Diabetes has become an epidemic in America. The effects of diabetes can increase the risk of heart disease and stroke, and is a leading cause of kidney disease; it can cause blindness, reducing circulation to the limbs and increases the risk of Alzheimer’s disease. Insulin signaling and secretion are improved with NO. NO synthesis is essential for glucose uptake, without NO, insulin resistance can result. Research in Endocrinology found that arginine supplements can help improve glucose tolerance in mice. This suggests they might have the potential for treating diabetes.
For example, a research review published in the Asia Pacific Journal of Clinical Nutrition suggests that arginine supplements may have positive effects on your immune system. Some doctors prescribe them alongside other treatments to help:
- fight infections
- promote wound healing
- support post-surgery recovery
- complement chemotherapy
L-arginine, a precursor of nitric oxide, plays a prominent role in neurodegenerative disorders such as Alzheimer’s. Alzheimer’s is the most common cause of severe memory loss and intellectual deterioration in the elderly. The disease is thought to involve disruption of neurotransmitters in the brain. In a 2008 study published in “International Journal of Clinical and Experimental Pathology,” Dr. Jing Yi found that L-arginine could affect the origination and development of Alzheimer’s (Agarwal, 2019).
Sexual Functions and Erectile Dysfunction
A study of 50 men with erectile dysfunction, measured the impact on sexual function after orally taking 5 g/day of l-arginine. After 6 weeks, 31% of the persons taking l-arginine reported a significant improvement in sexual function. All of the persons who said improvements had a lower than average production of nitric oxide before the study started. The results indicate that persons with inadequate production of nitric oxide may benefit from supplementation of l-arginine (True Libido, 2019).
Another study, reported in Biology of Sport, found that taking arginine supplements before exercise increased the time it took for male wrestlers to become exhausted.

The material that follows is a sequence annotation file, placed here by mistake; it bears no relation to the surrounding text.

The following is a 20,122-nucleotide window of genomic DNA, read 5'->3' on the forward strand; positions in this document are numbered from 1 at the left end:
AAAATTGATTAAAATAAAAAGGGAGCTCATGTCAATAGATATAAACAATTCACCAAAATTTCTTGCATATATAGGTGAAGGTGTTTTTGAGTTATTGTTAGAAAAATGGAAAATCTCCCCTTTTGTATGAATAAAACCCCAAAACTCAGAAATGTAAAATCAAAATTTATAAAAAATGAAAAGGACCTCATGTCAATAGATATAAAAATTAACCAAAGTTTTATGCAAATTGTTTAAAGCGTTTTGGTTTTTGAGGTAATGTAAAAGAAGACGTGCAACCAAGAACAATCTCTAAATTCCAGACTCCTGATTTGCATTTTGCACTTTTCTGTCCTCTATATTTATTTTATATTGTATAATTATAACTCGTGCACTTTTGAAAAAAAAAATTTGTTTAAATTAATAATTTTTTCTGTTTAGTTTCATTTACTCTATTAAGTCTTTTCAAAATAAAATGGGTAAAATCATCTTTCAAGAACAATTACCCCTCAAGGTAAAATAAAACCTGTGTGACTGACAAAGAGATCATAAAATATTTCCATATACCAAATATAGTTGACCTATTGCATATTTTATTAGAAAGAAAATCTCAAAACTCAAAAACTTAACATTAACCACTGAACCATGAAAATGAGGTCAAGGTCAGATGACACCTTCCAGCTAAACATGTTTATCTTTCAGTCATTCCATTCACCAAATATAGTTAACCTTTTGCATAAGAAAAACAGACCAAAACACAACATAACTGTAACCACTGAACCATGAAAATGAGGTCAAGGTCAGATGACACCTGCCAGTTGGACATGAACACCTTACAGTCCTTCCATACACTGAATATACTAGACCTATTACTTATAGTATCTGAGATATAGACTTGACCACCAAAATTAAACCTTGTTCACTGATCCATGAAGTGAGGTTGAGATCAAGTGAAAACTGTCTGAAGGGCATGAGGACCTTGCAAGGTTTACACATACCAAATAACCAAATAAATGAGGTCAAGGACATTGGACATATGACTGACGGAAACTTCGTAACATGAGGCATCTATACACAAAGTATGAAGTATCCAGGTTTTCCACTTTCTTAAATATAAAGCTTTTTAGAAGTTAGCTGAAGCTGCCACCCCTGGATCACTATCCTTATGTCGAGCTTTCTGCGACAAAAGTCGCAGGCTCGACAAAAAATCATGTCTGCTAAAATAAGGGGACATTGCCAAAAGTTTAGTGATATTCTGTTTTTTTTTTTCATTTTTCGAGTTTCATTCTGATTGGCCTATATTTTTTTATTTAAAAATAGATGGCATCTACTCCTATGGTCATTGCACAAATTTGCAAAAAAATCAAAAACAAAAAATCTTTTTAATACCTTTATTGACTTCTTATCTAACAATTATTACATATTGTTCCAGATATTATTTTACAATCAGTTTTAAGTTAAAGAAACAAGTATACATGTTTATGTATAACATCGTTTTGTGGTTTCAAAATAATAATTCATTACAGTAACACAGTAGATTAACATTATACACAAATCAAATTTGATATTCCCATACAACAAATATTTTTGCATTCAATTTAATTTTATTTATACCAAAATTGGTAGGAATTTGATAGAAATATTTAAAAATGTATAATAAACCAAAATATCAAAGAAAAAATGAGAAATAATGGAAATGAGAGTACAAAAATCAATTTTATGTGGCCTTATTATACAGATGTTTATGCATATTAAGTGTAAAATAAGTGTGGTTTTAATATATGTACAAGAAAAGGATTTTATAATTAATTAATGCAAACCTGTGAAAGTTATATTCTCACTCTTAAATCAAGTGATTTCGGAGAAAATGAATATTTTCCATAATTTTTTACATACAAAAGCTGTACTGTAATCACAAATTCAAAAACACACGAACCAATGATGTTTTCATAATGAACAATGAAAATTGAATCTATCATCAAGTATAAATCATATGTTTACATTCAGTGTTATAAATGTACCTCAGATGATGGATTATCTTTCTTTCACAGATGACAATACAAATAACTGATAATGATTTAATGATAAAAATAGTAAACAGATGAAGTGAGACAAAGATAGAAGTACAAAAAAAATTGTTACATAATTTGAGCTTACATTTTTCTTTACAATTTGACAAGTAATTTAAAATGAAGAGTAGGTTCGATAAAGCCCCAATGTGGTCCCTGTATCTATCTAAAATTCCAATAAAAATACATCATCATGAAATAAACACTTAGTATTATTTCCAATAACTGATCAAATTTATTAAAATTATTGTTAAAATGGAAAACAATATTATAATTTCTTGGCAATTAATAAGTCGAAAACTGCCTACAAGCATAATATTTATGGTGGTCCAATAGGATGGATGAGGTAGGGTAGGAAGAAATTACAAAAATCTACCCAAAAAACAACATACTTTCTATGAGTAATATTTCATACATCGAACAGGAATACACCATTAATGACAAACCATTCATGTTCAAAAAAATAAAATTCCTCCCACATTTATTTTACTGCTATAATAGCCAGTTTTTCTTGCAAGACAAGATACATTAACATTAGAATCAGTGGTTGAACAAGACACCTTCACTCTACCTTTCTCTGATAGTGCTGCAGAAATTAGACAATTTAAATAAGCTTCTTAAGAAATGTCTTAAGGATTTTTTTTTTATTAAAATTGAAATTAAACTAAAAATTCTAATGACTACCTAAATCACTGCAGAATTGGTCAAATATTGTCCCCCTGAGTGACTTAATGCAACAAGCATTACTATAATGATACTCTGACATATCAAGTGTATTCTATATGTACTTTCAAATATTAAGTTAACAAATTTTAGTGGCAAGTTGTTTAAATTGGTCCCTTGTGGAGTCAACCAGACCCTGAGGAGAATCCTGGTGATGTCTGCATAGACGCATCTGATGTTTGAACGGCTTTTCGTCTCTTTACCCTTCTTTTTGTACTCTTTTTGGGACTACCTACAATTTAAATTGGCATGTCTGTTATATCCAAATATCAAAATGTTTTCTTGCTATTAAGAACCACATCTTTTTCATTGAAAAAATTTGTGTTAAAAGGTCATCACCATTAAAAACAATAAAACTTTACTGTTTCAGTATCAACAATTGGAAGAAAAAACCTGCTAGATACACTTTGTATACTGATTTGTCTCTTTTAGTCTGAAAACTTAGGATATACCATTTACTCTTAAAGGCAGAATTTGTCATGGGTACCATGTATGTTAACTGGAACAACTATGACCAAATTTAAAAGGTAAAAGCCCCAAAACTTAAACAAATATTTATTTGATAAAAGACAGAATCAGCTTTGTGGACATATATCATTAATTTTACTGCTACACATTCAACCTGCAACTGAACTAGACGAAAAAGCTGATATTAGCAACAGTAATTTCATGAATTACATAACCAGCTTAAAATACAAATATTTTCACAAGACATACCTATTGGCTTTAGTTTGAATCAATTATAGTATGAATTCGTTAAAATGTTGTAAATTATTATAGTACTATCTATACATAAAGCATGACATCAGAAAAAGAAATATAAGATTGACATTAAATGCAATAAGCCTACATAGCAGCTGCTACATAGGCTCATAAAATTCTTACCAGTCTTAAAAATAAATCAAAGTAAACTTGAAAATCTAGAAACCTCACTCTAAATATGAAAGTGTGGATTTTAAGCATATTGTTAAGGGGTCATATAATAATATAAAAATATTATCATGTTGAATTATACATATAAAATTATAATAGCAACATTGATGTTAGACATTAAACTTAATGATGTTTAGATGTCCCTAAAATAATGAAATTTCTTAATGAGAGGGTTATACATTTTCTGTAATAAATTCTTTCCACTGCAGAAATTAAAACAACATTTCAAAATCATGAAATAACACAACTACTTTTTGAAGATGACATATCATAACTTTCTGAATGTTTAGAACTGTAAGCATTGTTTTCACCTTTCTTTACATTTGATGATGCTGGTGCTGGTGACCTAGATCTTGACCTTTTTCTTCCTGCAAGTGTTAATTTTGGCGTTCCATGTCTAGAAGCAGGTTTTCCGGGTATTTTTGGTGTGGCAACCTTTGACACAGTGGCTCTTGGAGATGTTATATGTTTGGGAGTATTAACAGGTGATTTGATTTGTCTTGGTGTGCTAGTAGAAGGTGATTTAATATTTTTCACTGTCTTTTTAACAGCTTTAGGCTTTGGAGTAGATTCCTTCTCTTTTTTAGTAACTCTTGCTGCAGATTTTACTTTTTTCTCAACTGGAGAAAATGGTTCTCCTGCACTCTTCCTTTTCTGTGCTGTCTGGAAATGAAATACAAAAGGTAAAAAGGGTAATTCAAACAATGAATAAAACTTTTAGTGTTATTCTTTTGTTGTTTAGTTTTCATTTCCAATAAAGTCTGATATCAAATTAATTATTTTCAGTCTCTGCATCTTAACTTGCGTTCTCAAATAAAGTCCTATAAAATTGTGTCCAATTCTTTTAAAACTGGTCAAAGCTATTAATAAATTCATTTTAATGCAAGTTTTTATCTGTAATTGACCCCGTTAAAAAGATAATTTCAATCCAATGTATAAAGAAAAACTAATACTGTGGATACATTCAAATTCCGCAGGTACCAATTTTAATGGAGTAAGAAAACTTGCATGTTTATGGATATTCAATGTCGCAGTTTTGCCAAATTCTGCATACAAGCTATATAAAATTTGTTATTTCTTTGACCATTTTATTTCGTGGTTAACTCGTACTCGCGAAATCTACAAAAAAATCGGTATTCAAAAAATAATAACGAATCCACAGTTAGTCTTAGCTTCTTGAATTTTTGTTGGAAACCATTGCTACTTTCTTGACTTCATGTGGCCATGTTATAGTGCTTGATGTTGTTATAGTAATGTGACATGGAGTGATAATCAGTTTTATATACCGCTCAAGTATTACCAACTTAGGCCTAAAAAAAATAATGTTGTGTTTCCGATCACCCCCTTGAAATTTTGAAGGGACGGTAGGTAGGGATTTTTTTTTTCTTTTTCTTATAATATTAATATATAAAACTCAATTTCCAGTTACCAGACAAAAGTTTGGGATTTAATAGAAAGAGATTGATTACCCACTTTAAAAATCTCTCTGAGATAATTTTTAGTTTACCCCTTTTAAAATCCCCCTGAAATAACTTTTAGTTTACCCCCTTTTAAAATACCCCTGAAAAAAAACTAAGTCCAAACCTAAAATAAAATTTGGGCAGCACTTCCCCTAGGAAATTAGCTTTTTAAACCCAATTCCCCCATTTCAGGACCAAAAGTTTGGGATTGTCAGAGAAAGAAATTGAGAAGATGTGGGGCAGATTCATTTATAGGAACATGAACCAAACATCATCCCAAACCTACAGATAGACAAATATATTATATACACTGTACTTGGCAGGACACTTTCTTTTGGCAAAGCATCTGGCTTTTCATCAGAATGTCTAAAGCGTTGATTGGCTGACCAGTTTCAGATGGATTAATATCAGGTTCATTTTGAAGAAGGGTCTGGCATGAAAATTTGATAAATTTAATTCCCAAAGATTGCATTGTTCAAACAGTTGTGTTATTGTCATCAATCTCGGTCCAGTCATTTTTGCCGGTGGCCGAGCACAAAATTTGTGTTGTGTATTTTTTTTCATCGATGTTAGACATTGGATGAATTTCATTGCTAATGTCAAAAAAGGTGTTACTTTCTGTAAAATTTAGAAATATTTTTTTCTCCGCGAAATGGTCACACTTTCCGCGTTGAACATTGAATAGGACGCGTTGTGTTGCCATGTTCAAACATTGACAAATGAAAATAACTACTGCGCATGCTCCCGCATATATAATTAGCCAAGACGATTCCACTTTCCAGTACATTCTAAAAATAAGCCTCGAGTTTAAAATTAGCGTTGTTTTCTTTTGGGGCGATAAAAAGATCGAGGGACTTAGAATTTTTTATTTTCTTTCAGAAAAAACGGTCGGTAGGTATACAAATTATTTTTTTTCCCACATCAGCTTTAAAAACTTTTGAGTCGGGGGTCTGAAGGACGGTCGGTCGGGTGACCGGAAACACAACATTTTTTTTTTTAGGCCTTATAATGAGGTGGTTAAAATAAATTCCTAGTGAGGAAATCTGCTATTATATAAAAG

The list of Nitric Oxide (NO) benefits has also included glaucoma, chronic kidney disease, stomach ulcers, bladder problems, chronic obstructive pulmonary disease (COPD), skin diseases, improving circulation, lowering blood pressure, delaying the onset of atherosclerosis, cardiovascular disease, and stress.
Where can you get L-arginine?
Arginine is found in several different food products, including:
- Red meat
- Leafy vegetables
- Some fruits
For example, turkey, pumpkin seeds, walnuts, peanuts, and soybeans are rich sources of arginine.
Many people can get enough arginine from a well-balanced diet. But for those who need more arginine, supplements are available in the form of oral tablets and powders.
The benefits of nitric oxide can restore and protect a person’s health in many different ways. Nitric oxide is genuinely “The molecule of the year,” a real miracle.
Agarwal, A. (2019, January 10). L-Arginine effects on the brain. Retrieved from https://healthfully.com/379137-l-arginine-effects-on-the-brain.html
Goel, S., Jha, G., & Agarwal, N. (2018, February 21). Role of l-arginine in treatment of osteoporosis. Retrieved from https://online.boneandjoint.org.uk/doi/abs/10.1302/1358-992X.96BSUPP_11.CORS2013-008
Effects of l-arginine supplementation in adults with moderate to severe asthma (2017, May 30). Retrieved from https://clinicaltrials.gov/ct2/show/NCT00280683
L-Arginine helped me cure erectile dysfunction and get firmer erections. (2019, January 03). Retrieved from https://truelibido.com/l-arginine